Charlie’s cognitive ability is equivalent to a person aged 3-6 years old. His father serves as his legal guardian and this guardianship extends to medical decisions.
A study published in The Lancet found that among patients with Down Syndrome who were admitted to the hospital with Covid-19, 50% were admitted directly to the ICU. Charlie fits this ticket.
Of that group in the ICU, 29% were hooked up to a ventilator. So far, that’s NOT Charlie.
With odds like these for people with profound disabilities hospitalized with Covid-19, should there really have to be an argument with staff about remaining with the person during hospitalization?
That person is already scared, probably nervous, definitely unsure of what’s going on. Are institutions committed to caring for the whole person justified in pushing back when parents feel they need to be there for their disabled child?
Do COVID-19 Hospital Protocols Supersede Guardianship Rights and Laws?
No. In fact, hospitals have been forced to amend protocols.
Over the courses of the past year of the pandemic, rules have changed. They’ve had to. Nothing is what it was. Healthcare entities have quite simply been forced to change the way they do things. In most cases, that means being more restrictive about visitation, but in the case of the profoundly disabled, there has been some give.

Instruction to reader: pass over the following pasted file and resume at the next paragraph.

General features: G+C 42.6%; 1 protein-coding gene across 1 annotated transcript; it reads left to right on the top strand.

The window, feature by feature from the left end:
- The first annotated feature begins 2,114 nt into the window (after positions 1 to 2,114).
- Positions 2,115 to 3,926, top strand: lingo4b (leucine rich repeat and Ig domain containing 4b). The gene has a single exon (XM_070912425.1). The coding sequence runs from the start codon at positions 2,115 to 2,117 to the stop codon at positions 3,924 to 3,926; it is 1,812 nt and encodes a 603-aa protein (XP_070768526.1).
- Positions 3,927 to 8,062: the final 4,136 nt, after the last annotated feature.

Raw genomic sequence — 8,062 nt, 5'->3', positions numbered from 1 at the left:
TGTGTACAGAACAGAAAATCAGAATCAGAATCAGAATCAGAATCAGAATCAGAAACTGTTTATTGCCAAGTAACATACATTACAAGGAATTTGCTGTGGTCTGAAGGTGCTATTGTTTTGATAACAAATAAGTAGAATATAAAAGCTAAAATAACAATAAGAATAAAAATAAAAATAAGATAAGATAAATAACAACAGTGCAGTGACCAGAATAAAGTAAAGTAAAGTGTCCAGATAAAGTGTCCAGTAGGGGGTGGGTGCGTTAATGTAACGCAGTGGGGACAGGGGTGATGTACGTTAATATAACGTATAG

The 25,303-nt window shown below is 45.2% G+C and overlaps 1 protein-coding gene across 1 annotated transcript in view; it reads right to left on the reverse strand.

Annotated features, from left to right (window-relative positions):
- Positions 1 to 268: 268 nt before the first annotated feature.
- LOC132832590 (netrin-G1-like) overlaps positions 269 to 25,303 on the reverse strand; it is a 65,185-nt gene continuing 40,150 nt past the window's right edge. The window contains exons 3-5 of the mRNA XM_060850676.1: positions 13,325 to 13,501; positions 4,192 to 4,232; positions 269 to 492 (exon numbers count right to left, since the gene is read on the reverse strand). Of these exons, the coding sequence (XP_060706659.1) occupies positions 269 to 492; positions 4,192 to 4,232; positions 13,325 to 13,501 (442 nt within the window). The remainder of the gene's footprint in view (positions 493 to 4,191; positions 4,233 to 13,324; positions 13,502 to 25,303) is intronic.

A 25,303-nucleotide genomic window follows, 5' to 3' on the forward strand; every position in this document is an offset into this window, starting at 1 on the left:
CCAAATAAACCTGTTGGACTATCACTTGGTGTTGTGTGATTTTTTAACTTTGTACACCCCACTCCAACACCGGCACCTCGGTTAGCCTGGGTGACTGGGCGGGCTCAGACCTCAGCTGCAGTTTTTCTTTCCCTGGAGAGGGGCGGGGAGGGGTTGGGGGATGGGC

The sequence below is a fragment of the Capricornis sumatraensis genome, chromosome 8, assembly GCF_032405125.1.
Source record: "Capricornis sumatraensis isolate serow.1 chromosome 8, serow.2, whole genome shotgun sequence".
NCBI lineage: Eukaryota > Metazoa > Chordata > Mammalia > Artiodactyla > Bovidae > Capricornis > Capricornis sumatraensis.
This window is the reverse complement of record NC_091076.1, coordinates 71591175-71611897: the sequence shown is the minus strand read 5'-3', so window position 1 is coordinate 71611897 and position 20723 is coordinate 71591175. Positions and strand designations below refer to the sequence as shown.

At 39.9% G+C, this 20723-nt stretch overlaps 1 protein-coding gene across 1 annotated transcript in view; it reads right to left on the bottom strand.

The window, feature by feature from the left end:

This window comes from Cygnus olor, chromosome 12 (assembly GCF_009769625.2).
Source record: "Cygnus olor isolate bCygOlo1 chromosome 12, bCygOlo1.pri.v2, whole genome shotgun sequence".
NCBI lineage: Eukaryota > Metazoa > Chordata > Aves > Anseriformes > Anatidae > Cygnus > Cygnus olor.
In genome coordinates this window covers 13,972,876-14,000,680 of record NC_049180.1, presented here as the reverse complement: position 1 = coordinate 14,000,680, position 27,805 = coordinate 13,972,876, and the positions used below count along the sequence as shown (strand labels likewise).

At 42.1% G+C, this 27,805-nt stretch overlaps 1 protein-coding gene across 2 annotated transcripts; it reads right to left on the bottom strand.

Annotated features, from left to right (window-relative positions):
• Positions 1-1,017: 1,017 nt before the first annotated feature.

In my effort to be a supportive family member, I learned that there is, indeed, provisions in place. The law, as it reads in the Americans with Disabilities Act, is on the side of the person with disabilities. It provides that a support person can be by their side at all times. The support person is to be accommodated appropriately (food, water, etc.) and is not to be considered a visitor.
It’s clear that infection and hospitalization rates are higher for people with intellectual and physical disabilities. The big question is, have hospitals begun to make necessary policy changes using the federal rules as their guide?
Slowly maybe, but yes.
Other Ways and Ideas For Keeping Close Connection
Sometimes life is messy and being able to be onsite with a hospitalized person is not possible. Loving and caring for a person with significant disabilities overlaps a need to put food on the table. A lot of employers are not being compassionate during this pandemic. They claim their front-line/essential status requires them to keep moving; employees can either stay on the path with them or pack up their locker and move on.
If this scenario fits your situation, our hearts go out to you. This is an impossible scenario. Some would say they would quit their job to sit beside their loved one, implications be dashed. For others, especially those who live in communities where well paying jobs are not plentiful, this decision is complicated.
It is for the latter that these suggestions are offered: